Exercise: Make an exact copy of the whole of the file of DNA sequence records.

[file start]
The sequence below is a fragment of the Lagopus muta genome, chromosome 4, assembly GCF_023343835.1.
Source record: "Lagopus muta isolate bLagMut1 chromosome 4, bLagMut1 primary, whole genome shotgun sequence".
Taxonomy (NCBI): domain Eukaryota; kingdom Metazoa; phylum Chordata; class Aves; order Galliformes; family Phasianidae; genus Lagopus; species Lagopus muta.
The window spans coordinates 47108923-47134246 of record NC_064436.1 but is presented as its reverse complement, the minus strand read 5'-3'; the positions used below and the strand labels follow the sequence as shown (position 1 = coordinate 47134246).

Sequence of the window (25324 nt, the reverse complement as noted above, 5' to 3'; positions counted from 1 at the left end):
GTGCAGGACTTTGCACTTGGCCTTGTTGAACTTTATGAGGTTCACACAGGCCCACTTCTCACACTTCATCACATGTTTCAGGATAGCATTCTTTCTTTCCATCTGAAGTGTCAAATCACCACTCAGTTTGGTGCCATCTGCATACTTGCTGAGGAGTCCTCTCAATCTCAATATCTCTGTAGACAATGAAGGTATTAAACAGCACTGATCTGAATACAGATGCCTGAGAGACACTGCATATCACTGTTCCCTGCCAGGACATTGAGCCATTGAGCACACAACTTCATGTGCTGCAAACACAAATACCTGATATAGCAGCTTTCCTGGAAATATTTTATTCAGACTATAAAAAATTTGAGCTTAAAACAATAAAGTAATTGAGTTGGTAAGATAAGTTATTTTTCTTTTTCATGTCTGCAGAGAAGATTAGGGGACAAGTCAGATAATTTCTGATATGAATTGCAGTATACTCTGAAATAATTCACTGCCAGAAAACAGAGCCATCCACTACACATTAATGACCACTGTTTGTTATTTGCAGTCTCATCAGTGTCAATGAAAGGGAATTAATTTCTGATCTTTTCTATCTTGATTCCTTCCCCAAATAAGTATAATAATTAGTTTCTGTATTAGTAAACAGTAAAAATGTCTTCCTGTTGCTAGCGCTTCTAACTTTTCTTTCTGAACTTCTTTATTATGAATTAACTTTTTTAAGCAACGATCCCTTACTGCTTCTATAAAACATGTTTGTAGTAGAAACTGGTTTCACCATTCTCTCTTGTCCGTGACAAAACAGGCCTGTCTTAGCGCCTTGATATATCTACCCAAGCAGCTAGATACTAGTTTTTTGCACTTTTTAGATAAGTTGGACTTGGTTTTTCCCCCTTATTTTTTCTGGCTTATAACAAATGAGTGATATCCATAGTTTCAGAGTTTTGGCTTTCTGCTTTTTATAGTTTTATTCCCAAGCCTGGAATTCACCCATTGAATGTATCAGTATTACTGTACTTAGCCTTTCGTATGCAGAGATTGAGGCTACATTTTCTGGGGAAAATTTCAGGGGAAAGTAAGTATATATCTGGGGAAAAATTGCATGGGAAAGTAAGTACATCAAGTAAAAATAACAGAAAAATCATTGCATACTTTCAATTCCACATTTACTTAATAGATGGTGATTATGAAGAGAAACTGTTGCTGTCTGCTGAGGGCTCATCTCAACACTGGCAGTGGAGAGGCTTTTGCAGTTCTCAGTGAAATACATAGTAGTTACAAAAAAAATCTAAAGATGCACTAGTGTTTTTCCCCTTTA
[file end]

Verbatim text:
The sequence below is a fragment of the Lagopus muta genome, chromosome 4, assembly GCF_023343835.1.
Source record: "Lagopus muta isolate bLagMut1 chromosome 4, bLagMut1 primary, whole genome shotgun sequence".
Taxonomy (NCBI): domain Eukaryota; kingdom Metazoa; phylum Chordata; class Aves; order Galliformes; family Phasianidae; genus Lagopus; species Lagopus muta.
The window spans coordinates 47108923-47134246 of record NC_064436.1 but is presented as its reverse complement, the minus strand read 5'-3'; the positions used below and the strand labels follow the sequence as shown (position 1 = coordinate 47134246).

Sequence of the window (25324 nt, the reverse complement as noted above, 5' to 3'; positions counted from 1 at the left end):
GTGCAGGACTTTGCACTTGGCCTTGTTGAACTTTATGAGGTTCACACAGGCCCACTTCTCACACTTCATCACATGTTTCAGGATAGCATTCTTTCTTTCCATCTGAAGTGTCAAATCACCACTCAGTTTGGTGCCATCTGCATACTTGCTGAGGAGTCCTCTCAATCTCAATATCTCTGTAGACAATGAAGGTATTAAACAGCACTGATCTGAATACAGATGCCTGAGAGACACTGCATATCACTGTTCCCTGCCAGGACATTGAGCCATTGAGCACACAACTTCATGTGCTGCAAACACAAATACCTGATATAGCAGCTTTCCTGGAAATATTTTATTCAGACTATAAAAAATTTGAGCTTAAAACAATAAAGTAATTGAGTTGGTAAGATAAGTTATTTTTCTTTTTCATGTCTGCAGAGAAGATTAGGGGACAAGTCAGATAATTTCTGATATGAATTGCAGTATACTCTGAAATAATTCACTGCCAGAAAACAGAGCCATCCACTACACATTAATGACCACTGTTTGTTATTTGCAGTCTCATCAGTGTCAATGAAAGGGAATTAATTTCTGATCTTTTCTATCTTGATTCCTTCCCCAAATAAGTATAATAATTAGTTTCTGTATTAGTAAACAGTAAAAATGTCTTCCTGTTGCTAGCGCTTCTAACTTTTCTTTCTGAACTTCTTTATTATGAATTAACTTTTTTAAGCAACGATCCCTTACTGCTTCTATAAAACATGTTTGTAGTAGAAACTGGTTTCACCATTCTCTCTTGTCCGTGACAAAACAGGCCTGTCTTAGCGCCTTGATATATCTACCCAAGCAGCTAGATACTAGTTTTTTGCACTTTTTAGATAAGTTGGACTTGGTTTTTCCCCCTTATTTTTTCTGGCTTATAACAAATGAGTGATATCCATAGTTTCAGAGTTTTGGCTTTCTGCTTTTTATAGTTTTATTCCCAAGCCTGGAATTCACCCATTGAATGTATCAGTATTACTGTACTTAGCCTTTCGTATGCAGAGATTGAGGCTACATTTTCTGGGGAAAATTTCAGGGGAAAGTAAGTATATATCTGGGGAAAAATTGCATGGGAAAGTAAGTACATCAAGTAAAAATAACAGAAAAATCATTGCATACTTTCAATTCCACATTTACTTAATAGATGGTGATTATGAAGAGAAACTGTTGCTGTCTGCTGAGGGCTCATCTCAACACTGGCAGTGGAGAGGCTTTTGCAGTTCTCAGTGAAATACATAGTAGTTACAAAAAAAATCTAAAGATGCACTAGTGTTTTTCCCCTTTA